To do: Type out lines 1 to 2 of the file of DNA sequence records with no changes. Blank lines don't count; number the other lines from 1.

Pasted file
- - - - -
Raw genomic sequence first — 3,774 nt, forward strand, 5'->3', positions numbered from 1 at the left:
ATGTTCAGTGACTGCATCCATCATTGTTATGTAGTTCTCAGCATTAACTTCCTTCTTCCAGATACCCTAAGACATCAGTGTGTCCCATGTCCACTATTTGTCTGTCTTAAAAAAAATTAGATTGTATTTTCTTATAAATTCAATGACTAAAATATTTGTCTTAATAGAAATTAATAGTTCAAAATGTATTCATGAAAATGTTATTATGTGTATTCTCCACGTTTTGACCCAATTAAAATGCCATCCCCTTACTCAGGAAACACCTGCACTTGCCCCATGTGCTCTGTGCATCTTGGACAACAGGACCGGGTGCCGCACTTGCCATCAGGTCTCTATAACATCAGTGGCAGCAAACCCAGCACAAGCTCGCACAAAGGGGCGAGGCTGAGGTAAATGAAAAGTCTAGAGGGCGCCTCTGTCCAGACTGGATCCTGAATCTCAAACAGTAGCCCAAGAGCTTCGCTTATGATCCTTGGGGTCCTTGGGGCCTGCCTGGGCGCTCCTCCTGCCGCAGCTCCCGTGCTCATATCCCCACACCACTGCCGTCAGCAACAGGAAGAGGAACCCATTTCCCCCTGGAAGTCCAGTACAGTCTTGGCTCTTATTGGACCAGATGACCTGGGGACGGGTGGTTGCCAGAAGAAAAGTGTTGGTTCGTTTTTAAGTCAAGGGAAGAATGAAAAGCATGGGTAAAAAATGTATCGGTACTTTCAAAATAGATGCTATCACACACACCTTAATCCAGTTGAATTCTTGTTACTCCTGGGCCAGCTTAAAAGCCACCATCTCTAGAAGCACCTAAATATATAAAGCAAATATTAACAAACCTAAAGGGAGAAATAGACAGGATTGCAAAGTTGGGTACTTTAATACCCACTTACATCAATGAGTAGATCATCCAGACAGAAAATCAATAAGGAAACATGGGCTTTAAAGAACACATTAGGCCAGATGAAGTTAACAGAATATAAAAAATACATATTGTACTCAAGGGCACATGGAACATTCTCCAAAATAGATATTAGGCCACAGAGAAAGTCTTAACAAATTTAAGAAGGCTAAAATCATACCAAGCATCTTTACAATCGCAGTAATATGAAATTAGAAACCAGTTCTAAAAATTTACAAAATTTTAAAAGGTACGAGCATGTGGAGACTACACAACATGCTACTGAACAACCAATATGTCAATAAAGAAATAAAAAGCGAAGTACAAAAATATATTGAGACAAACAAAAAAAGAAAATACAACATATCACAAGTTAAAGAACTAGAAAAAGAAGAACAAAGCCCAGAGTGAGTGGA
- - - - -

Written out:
Raw genomic sequence first — 3,774 nt, forward strand, 5'->3', positions numbered from 1 at the left:
ATGTTCAGTGACTGCATCCATCATTGTTATGTAGTTCTCAGCATTAACTTCCTTCTTCCAGATACCCTAAGACATCAGTGTGTCCCATGTCCACTATTTGTCTGTCTTAAAAAAAATTAGATTGTATTTTCTTATAAATTCAATGACTAAAATATTTGTCTTAATAGAAATTAATAGTTCAAAATGTATTCATGAAAATGTTATTATGTGTATTCTCCACGTTTTGACCCAATTAAAATGCCATCCCCTTACTCAGGAAACACCTGCACTTGCCCCATGTGCTCTGTGCATCTTGGACAACAGGACCGGGTGCCGCACTTGCCATCAGGTCTCTATAACATCAGTGGCAGCAAACCCAGCACAAGCTCGCACAAAGGGGCGAGGCTGAGGTAAATGAAAAGTCTAGAGGGCGCCTCTGTCCAGACTGGATCCTGAATCTCAAACAGTAGCCCAAGAGCTTCGCTTATGATCCTTGGGGTCCTTGGGGCCTGCCTGGGCGCTCCTCCTGCCGCAGCTCCCGTGCTCATATCCCCACACCACTGCCGTCAGCAACAGGAAGAGGAACCCATTTCCCCCTGGAAGTCCAGTACAGTCTTGGCTCTTATTGGACCAGATGACCTGGGGACGGGTGGTTGCCAGAAGAAAAGTGTTGGTTCGTTTTTAAGTCAAGGGAAGAATGAAAAGCATGGGTAAAAAATGTATCGGTACTTTCAAAATAGATGCTATCACACACACCTTAATCCAGTTGAATTCTTGTTACTCCTGGGCCAGCTTAAAAGCCACCATCTCTAGAAGCACCTAAATATATAAAGCAAATATTAACAAACCTAAAGGGAGAAATAGACAGGATTGCAAAGTTGGGTACTTTAATACCCACTTACATCAATGAGTAGATCATCCAGACAGAAAATCAATAAGGAAACATGGGCTTTAAAGAACACATTAGGCCAGATGAAGTTAACAGAATATAAAAAATACATATTGTACTCAAGGGCACATGGAACATTCTCCAAAATAGATATTAGGCCACAGAGAAAGTCTTAACAAATTTAAGAAGGCTAAAATCATACCAAGCATCTTTACAATCGCAGTAATATGAAATTAGAAACCAGTTCTAAAAATTTACAAAATTTTAAAAGGTACGAGCATGTGGAGACTACACAACATGCTACTGAACAACCAATATGTCAATAAAGAAATAAAAAGCGAAGTACAAAAATATATTGAGACAAACAAAAAAAGAAAATACAACATATCACAAGTTAAAGAACTAGAAAAAGAAGAACAAAGCCCAGAGTGAGTGGA